He believes that SMEs are still thriving despite the Brexit uncertainty and that while "we've got a potentially volatile couple of years ahead," Carl is confident that businesses who focus on their strengths will come through these years stronger than before.
The main reason he believes SMEs are continuing to be successful and more are forming than ever before is due to "entrepreneurial spirit".
Better broadband and the internet has also brought a lot more opportunities to people with good business ideas. In the past, a lot of businesses would have been limited to their geographical location. These days anyone can do business with anyone.
In light of the news 80 new companies are being formed each hour, he said: "I feel that this is because Britain is embracing the entrepreneurial spirit and running a business is now an aspiration of many youngsters. We've clearly moved away from the historic industrial age ambitions of getting a good education and a job for life, and now people are more determined to take control of their own destiny."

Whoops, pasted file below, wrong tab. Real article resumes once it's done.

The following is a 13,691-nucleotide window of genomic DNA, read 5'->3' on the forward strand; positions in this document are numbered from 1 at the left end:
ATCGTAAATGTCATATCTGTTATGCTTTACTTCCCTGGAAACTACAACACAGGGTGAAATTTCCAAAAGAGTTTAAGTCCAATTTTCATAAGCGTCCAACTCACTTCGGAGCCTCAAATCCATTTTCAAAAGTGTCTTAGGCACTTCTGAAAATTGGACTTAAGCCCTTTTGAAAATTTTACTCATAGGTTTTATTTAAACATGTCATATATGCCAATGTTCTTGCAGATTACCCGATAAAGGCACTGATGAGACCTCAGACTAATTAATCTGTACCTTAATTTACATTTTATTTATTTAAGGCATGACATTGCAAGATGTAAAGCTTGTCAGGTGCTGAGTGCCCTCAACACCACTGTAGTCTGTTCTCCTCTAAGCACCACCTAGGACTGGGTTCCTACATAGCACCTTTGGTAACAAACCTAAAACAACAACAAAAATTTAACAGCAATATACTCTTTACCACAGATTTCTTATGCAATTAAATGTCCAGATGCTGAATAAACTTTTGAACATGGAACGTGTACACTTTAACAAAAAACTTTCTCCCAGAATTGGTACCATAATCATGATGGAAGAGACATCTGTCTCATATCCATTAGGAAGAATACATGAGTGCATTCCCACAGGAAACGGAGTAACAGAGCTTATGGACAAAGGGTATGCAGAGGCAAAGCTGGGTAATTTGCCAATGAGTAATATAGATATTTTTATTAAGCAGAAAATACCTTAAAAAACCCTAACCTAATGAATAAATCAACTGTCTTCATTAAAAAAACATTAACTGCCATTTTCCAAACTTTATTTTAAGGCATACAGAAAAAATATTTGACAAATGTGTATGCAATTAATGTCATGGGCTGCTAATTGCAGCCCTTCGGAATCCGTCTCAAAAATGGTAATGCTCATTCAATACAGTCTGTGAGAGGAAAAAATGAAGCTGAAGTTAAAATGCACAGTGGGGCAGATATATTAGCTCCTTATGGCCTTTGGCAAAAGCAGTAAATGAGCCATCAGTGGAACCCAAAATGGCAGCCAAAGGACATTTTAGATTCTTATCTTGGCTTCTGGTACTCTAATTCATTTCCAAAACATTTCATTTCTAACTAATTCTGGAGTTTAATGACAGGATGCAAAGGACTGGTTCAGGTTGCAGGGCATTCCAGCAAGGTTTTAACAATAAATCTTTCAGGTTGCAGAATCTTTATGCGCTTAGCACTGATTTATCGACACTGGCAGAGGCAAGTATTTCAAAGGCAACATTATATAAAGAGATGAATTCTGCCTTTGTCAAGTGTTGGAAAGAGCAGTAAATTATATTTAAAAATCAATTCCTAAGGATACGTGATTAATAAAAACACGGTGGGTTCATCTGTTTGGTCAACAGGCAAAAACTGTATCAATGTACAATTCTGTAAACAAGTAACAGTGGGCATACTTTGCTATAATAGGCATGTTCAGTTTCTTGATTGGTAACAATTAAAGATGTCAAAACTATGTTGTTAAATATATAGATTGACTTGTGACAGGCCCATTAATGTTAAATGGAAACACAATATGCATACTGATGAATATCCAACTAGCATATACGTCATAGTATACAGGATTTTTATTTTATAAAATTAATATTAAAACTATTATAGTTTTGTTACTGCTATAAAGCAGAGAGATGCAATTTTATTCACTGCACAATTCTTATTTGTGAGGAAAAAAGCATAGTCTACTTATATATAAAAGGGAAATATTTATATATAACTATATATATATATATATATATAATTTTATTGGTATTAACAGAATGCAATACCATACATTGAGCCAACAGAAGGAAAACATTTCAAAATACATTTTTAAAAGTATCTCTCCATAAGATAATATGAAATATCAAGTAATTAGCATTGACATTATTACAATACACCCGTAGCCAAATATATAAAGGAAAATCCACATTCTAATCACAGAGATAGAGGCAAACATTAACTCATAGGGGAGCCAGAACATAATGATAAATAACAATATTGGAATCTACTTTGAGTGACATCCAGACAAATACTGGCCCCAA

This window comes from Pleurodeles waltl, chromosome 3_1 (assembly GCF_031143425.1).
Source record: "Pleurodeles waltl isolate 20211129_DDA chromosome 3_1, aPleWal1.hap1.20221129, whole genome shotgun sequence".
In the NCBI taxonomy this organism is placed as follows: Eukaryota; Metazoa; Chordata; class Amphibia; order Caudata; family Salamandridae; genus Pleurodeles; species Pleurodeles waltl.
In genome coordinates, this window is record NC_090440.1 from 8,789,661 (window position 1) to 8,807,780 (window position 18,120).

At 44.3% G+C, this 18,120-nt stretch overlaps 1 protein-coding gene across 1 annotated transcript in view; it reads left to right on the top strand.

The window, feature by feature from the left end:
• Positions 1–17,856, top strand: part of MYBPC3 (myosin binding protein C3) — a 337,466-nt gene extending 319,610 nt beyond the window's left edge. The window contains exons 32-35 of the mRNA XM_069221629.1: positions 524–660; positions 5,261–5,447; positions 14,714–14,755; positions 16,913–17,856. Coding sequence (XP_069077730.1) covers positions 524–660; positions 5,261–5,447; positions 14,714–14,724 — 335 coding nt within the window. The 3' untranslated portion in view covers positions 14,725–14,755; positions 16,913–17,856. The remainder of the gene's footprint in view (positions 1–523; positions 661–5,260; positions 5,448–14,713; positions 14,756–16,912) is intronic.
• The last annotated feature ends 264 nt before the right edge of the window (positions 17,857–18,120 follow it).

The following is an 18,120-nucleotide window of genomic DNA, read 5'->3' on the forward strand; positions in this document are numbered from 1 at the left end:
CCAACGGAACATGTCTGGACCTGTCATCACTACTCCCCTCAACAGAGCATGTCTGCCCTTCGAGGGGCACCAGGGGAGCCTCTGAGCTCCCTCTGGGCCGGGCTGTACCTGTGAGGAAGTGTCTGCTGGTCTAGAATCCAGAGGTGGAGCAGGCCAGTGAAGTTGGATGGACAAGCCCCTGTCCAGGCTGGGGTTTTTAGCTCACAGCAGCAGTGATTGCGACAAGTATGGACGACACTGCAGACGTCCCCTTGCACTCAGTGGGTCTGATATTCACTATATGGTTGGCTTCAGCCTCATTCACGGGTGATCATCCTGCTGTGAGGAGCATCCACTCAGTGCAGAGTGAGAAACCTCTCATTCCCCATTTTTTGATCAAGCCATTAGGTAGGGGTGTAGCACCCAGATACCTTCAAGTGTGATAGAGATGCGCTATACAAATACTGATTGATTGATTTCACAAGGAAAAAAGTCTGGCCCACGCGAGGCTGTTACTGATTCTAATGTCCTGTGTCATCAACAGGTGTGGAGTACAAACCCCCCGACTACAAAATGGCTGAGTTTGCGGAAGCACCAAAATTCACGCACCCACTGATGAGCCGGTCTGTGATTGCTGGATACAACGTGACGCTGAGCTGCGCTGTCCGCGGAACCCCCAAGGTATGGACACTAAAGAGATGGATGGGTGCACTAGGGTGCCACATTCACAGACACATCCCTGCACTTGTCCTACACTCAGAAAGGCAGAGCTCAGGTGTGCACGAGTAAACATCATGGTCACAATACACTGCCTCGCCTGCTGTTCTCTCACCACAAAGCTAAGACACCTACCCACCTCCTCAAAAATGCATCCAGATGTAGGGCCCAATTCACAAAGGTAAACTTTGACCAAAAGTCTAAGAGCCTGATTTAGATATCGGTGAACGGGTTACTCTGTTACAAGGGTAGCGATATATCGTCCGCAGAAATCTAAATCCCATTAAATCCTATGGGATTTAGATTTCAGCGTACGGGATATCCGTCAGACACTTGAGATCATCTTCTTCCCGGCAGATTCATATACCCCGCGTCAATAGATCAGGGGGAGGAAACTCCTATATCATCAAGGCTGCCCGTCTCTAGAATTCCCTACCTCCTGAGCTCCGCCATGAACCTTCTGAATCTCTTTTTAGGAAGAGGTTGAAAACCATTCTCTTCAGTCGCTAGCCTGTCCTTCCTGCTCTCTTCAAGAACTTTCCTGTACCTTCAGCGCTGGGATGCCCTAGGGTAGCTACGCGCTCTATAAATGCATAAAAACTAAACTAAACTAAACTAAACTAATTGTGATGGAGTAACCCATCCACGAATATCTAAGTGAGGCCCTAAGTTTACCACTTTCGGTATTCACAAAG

It helps that media coverage paints a picture of owning a business as a popular and increasingly viable option. This, and the recorded successes, will surely increase the number of startups.
At an organic level, it means more people are getting on the ladder, therefore even more SMEs are likely to succeed if they marry this spirit with the advances in technology and social media.
It can only mean good things for SMEs.
Will SMEs continue to succeed?
With 80 companies established per hour, and the total number of startups already higher than 450,000 this year, it is clearly an exciting time for SMEs and budding entrepreneurs bursting with business ideas.
Despite the uncertainty brought about by the EU referendum, there is no reason why SMEs can't succeed. Indeed, the change in mindset, along with proficient use of technology and social media / advertising methods means these companies and many like them will continue to be successful in the future.
Written by John Train